"We made a mistake in judgment," Rather said, "and for that I am sorry."

The panel found that the news organization should have set the record straight earlier.

"The panel finds that once serious questions were raised, the defense of the segment became more rigid and emphatic, and that virtually no attempt was made to determine whether the questions raised had merit," the report concluded.

CBS News President Andrew Heyward (search) on Sept. 10 ordered West, one of the ousted executives, to investigate and review the opinions of document experts who had seen the disputed memos and unnamed sources that formed the basis for the Bush National Guard story.

That investigation never happened, the panel's report said.

"Had this directive been followed promptly, the panel does not believe that '60 Minutes Wednesday' would have publicly defended the segment for another 10 days," the report said.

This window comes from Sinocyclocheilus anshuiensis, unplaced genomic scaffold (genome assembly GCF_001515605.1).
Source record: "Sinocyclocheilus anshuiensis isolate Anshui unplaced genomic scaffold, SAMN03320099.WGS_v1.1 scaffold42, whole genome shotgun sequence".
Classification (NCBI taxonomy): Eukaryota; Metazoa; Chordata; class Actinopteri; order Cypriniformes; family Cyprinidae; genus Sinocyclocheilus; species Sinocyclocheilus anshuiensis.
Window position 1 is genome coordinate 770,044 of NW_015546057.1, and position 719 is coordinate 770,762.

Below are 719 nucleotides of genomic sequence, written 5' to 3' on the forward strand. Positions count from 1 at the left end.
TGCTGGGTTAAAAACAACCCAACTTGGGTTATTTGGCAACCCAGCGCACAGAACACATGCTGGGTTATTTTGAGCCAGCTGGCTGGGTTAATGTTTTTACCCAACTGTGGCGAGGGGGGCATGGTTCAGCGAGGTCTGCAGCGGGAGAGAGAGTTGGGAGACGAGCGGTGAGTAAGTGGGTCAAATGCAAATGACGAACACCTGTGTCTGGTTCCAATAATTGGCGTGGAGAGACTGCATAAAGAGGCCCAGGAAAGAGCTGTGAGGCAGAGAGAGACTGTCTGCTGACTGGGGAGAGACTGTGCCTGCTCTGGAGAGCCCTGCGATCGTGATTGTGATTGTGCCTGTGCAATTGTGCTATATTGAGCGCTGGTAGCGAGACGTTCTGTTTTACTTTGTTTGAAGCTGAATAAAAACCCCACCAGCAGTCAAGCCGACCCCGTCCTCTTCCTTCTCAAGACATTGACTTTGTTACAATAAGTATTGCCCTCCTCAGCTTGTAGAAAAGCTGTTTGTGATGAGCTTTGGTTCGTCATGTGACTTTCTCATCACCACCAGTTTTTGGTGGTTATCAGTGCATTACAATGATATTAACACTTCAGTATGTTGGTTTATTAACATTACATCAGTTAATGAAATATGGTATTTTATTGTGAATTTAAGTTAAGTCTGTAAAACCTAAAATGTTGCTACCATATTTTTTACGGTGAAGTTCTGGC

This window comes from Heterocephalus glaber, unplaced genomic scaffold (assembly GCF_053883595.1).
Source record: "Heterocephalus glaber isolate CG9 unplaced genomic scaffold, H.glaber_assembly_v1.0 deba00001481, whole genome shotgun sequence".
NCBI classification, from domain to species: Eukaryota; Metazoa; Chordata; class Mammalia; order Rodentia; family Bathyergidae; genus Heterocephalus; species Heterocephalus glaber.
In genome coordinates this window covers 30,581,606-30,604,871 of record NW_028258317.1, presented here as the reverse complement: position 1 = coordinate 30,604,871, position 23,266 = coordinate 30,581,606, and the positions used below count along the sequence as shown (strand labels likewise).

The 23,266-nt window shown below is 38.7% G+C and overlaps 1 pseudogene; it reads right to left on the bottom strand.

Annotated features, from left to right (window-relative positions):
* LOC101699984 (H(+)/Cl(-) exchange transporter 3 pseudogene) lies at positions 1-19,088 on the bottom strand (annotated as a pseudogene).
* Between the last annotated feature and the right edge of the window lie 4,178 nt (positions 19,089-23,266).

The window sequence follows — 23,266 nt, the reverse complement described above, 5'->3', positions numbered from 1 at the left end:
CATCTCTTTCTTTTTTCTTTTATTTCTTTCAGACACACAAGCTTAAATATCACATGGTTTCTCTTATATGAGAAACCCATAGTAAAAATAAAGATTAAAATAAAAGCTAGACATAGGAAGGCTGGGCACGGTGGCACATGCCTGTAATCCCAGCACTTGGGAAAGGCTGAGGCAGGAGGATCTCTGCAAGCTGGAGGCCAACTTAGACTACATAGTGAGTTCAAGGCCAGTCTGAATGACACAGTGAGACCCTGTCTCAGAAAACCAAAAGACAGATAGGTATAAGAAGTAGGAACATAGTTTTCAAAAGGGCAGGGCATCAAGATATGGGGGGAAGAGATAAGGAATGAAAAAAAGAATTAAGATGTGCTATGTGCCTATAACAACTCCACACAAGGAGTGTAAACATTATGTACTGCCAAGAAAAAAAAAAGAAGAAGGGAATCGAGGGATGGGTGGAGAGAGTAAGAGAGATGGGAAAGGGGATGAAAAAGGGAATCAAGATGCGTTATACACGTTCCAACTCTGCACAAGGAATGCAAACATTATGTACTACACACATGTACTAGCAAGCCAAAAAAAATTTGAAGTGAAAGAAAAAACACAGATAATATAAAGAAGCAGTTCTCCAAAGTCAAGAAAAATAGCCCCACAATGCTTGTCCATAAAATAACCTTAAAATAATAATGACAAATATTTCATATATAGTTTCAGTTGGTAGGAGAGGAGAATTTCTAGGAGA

According to CBS, the panel made a number of recommendations for changes, including:

Appoint a senior standards and practices executive, reporting directly to the president of CBS News, who would review all investigative reporting, use of confidential sources and authentication of documents.

Foster an atmosphere in which competitive pressure is not allowed to prompt airing of reports before all investigation and vetting is done.

Allow senior management to know the names of confidential sources as well as all relevant background about the person needed to make news judgments.

To read the CBS Report (pdf) click
here (http://www.foxnews.com/projects/pdf/cbs_report.pdf)

SF

Ross
01-10-2005, 04:59 PM
Kudos to CBS for allowing a real investigation instead of taking the more common sugar-coated token "investigation". Heads rolled as four higher level employees including a Senior Vice President were fired. It looks like the report called it like it is:

"In its report, the panel concluded that the network news organization failed to follow basic journalistic principles in preparing, reporting and following the story.

CBS News also made matters worse by its "rigid and blind" defense of the "60 Minutes Wednesday" report, the panel reported.